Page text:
This would be obvious to most if the property was a more prominent swift feature, such as the tuple, but much less so with something like this:

var anID:Int?

Any guesses as to what this will show up as in Objective-C? Spoiler alert:

Nothing is the correct answer. And rightfully so, swift’s optional value types are not bridged over to Objective-C. Objective-C only allows for reference types to be nil, certainly not its primitives.

Thus, autocomplete just carries on with its merry day and the programmer stays none the wiser.


This little bugger seems to be the most widely misunderstand attribute in swift. When blindly troubleshooting interop between the languages, this attribute is commonly placed before swift class declarations.

And sometimes, that’s correct. And other times, it’s incredibly redundant.

New To Old

The problem begins like this. There is a new swift class that is needed in Objective-C. For whatever reason, it’s not working.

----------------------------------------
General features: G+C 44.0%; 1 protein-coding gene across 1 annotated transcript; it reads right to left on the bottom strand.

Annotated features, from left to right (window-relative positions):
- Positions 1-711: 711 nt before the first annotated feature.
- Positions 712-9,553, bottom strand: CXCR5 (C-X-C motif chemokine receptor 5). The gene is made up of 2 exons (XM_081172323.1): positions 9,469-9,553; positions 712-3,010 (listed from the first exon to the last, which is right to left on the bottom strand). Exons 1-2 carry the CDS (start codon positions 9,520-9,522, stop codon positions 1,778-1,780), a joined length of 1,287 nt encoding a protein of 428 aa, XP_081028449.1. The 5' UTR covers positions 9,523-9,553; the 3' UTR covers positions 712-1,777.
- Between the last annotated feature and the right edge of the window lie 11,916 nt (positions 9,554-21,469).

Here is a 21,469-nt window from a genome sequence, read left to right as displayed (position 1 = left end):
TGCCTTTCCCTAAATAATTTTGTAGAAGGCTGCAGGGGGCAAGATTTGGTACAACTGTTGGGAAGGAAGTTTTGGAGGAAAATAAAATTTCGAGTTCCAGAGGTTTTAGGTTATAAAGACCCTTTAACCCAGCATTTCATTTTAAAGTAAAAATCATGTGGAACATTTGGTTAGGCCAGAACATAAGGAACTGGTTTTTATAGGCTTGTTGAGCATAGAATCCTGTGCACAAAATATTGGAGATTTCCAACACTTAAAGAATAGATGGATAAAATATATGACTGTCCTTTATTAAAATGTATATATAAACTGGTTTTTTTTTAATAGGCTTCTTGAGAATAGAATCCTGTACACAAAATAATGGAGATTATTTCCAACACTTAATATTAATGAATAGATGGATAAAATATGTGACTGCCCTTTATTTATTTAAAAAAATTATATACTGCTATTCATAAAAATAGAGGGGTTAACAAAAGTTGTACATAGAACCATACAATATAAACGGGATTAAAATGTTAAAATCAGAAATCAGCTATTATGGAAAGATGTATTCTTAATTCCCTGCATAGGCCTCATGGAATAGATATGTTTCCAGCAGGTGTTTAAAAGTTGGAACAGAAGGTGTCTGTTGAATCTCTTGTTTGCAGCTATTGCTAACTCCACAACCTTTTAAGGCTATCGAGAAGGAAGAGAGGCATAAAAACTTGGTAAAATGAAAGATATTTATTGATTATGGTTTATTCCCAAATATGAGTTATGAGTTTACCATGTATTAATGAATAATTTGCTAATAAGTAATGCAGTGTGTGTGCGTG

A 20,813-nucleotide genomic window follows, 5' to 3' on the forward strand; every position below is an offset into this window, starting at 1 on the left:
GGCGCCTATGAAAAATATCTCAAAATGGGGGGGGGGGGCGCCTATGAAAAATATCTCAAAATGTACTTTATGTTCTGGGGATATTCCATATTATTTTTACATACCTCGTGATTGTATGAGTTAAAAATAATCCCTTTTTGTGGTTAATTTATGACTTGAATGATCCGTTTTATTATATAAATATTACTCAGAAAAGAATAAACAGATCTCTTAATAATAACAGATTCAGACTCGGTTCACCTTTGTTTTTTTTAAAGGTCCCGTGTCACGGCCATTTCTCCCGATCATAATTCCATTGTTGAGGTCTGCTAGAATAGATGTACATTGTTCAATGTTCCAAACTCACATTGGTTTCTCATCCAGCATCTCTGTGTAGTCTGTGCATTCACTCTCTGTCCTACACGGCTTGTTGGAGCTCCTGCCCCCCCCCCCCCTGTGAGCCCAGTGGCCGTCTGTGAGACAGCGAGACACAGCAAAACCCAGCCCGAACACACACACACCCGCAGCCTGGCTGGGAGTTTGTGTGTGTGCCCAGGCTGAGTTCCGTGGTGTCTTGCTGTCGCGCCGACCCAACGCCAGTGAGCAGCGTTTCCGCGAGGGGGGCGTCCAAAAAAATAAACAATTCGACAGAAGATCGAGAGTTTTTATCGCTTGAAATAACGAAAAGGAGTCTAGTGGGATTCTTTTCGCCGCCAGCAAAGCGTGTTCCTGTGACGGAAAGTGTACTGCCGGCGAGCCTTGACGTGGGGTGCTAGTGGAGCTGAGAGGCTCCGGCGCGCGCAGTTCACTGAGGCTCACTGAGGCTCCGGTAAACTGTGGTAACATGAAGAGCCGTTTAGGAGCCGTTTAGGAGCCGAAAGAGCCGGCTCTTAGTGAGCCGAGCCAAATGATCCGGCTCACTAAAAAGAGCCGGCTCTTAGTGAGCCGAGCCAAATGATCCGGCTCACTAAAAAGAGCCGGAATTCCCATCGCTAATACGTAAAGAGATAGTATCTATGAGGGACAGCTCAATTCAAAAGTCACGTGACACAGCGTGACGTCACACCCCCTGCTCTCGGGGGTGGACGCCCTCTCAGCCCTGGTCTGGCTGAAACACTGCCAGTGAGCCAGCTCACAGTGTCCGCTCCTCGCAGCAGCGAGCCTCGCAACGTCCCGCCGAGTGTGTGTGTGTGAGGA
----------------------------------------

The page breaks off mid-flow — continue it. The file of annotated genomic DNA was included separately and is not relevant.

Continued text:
//In swift
class Foo:NSObject
//Later in Objective-C
#import app-swift.h
//Compiler warning of some kind appears here
Foo *aFoo = [Foo alloc] init];

And so it is, the programmer hastily annotates it with @objc:

//In swift
@objc class Foo:NSObject

But after a clean and build, the heavens sing, Steve Jobs smiles upon you in a sly manner from above, and the project compiles. Issue being — the project likely compiled because of the clean, which let the build run through that could then update the project-swift.h header. That, in turn, made the class visible to the Objective-C implementation file.

Point being — it’s not because of the added @objc attribute. The only time you need to explicitly add this attribute is if your swift class doesn’t inherit from an Objective-C object directly.